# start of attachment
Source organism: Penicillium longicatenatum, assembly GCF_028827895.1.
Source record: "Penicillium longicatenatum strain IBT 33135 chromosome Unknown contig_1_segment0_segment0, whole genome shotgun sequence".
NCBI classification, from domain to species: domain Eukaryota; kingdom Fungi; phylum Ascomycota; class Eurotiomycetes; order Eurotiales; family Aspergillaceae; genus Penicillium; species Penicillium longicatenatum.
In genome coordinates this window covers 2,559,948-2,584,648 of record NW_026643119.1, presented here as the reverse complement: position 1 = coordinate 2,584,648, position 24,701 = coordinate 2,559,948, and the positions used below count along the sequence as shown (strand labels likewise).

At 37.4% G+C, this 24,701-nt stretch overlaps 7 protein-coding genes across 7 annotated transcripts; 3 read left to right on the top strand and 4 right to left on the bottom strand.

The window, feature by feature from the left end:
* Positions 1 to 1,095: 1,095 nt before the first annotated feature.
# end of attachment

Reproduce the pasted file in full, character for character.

Source organism: Penicillium longicatenatum, assembly GCF_028827895.1.
Source record: "Penicillium longicatenatum strain IBT 33135 chromosome Unknown contig_1_segment0_segment0, whole genome shotgun sequence".
NCBI classification, from domain to species: domain Eukaryota; kingdom Fungi; phylum Ascomycota; class Eurotiomycetes; order Eurotiales; family Aspergillaceae; genus Penicillium; species Penicillium longicatenatum.
In genome coordinates this window covers 2,559,948-2,584,648 of record NW_026643119.1, presented here as the reverse complement: position 1 = coordinate 2,584,648, position 24,701 = coordinate 2,559,948, and the positions used below count along the sequence as shown (strand labels likewise).

At 37.4% G+C, this 24,701-nt stretch overlaps 7 protein-coding genes across 7 annotated transcripts; 3 read left to right on the top strand and 4 right to left on the bottom strand.

The window, feature by feature from the left end:
* Positions 1 to 1,095: 1,095 nt before the first annotated feature.